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Requiem for an Unsung Revolutionary and Other Stories


Requiem for an Unsung Revolutionary
and Other Stories

Ravi Dayal – Imprintone

(Brief Summary)

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“Here, … Kak delves into the lives of the sundry characters and a very keen sense of observation lends authenticity to her description of places, people and other emotions, while retaining a necessary detachment. Her narrative is simple , flowing and direct, reminding one of the  amazing clarity which the elderly often recall their past.”

Ritu Singh, Real life Cameos

“When it comes to description, Kak almost creates a landscape before you.”

Nikhat Kazmi, Trivia need not be trivial, Times Of India

“(Sic) several other stories pick up this theme of thwarted desire and invoke, in the process, questions about segregated social identities which are dependent on class and gender. A robust butcher fantasies about a jeans and T-shirt clad woman customer; a socialite gift shop-owner cannot understand her son’s attraction for that “ordinary” chit of a girl; the dollar earner in Hong Kong ogles at those “shameless” women near the ferry.”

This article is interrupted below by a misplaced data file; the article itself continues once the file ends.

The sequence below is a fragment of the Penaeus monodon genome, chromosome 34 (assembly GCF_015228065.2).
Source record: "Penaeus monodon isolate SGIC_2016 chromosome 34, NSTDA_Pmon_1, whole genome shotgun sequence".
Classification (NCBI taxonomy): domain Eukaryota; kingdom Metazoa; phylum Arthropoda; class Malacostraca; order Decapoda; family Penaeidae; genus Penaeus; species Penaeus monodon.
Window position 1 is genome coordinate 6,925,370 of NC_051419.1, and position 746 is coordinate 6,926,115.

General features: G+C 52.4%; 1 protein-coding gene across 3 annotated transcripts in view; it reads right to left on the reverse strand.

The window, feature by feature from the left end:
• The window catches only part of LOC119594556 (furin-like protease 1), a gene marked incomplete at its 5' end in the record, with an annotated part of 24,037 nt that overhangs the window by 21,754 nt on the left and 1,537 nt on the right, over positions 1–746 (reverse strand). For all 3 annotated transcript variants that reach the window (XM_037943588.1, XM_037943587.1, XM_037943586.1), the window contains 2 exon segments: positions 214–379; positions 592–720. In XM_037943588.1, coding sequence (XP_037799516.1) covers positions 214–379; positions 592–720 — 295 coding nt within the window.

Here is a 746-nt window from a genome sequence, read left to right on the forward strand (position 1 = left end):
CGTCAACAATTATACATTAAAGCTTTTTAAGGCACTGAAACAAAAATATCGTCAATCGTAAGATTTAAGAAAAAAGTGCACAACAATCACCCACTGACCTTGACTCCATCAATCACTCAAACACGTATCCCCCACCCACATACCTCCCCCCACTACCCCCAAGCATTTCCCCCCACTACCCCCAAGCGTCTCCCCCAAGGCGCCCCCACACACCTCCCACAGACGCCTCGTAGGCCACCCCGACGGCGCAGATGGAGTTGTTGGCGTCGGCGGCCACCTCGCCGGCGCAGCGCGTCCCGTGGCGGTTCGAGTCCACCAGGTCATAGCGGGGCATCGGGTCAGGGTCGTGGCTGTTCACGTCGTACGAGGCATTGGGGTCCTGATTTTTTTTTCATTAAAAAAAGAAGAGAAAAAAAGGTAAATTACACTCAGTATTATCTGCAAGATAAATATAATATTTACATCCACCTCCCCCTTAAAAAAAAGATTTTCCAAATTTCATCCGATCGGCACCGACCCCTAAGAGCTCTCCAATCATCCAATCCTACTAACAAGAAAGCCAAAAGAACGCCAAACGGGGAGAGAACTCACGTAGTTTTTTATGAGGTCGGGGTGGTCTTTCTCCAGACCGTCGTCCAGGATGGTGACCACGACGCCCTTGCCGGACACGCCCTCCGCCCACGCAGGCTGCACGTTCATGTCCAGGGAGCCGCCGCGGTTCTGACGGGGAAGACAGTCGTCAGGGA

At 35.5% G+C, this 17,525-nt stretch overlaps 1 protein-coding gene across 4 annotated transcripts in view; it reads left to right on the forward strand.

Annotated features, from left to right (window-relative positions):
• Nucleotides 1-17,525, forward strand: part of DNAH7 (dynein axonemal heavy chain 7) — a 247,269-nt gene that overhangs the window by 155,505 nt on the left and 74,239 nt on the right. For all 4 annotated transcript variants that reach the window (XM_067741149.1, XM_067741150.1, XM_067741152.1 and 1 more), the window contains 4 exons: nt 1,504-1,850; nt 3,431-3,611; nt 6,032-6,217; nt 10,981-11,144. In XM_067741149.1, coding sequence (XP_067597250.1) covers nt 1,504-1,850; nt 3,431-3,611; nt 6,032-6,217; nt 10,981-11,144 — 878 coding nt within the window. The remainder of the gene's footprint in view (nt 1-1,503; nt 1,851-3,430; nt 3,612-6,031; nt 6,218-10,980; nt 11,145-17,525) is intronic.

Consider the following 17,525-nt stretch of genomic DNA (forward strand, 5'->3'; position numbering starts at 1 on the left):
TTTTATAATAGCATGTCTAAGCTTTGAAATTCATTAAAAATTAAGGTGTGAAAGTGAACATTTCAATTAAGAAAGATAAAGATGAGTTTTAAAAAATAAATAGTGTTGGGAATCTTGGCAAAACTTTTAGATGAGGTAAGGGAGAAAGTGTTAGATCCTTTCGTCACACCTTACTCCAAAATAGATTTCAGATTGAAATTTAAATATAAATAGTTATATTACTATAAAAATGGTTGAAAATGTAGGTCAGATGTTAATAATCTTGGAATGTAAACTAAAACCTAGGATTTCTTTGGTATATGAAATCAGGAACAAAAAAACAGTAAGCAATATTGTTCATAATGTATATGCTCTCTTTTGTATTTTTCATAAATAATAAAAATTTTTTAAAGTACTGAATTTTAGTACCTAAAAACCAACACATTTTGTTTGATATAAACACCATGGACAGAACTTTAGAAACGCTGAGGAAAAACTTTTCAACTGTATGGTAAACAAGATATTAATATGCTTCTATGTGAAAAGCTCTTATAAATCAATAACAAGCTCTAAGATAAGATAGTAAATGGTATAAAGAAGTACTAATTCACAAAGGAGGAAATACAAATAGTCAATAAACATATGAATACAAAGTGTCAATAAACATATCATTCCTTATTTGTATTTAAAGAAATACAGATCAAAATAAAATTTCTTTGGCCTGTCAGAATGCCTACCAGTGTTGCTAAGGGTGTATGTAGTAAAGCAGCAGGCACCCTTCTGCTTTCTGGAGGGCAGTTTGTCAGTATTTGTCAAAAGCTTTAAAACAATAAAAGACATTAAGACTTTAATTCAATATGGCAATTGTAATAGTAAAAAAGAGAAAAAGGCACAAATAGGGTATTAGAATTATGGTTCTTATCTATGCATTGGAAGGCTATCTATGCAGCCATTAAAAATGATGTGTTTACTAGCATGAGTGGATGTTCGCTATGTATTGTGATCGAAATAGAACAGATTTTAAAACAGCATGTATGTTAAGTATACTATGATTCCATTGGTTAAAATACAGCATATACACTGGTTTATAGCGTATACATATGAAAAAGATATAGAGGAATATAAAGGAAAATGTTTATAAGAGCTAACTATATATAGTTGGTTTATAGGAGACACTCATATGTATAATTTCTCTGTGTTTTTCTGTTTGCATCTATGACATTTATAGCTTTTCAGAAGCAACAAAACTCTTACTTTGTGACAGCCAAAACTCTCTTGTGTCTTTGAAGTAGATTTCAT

Dr. Malashri Lal, Indian Literature – Sahitya Akademi Journal of Letters

“(Sic) Kak displays a painter’s eye for detail and the external descriptions are insightful.”
“Her facile way of handling Indian English makes for a delightful reading.”

Shohini Ghosh, India Today

“(Sic) she does manage to capture the voices of her individual protagonists very deftly, slipping from the slight innocence of the young boy to the querulous complaints an incontinent old woman approaching death.”

Anita Roy, The Pioneer 

“Kak writes with a winning simplicity about the complex and unresolved dilemmas that plague the individual in contemporary India…..Her canvas is wide and provides a glimpse of the many realities that co-exist in the country.”
Manju Kak is a compassionate writer. She tells intimate stories and offers a direct view of the very personal way in which people choose to handle life’s challenges. She does this with a gravity that forecloses the option of being judgmental with regard to matters of individual pursuit.”

Nomita Unnikrishnan, Businessline

“… there is a lot that is endearing and sad, funny and thoughtful. The choice of stories and their characters are representative icons in a tapestry of modern India, shaded and coloured by Kak’s painter-writer eyes.”

Zai Whitaker, Indian Review of Books, March–April 1997, p.32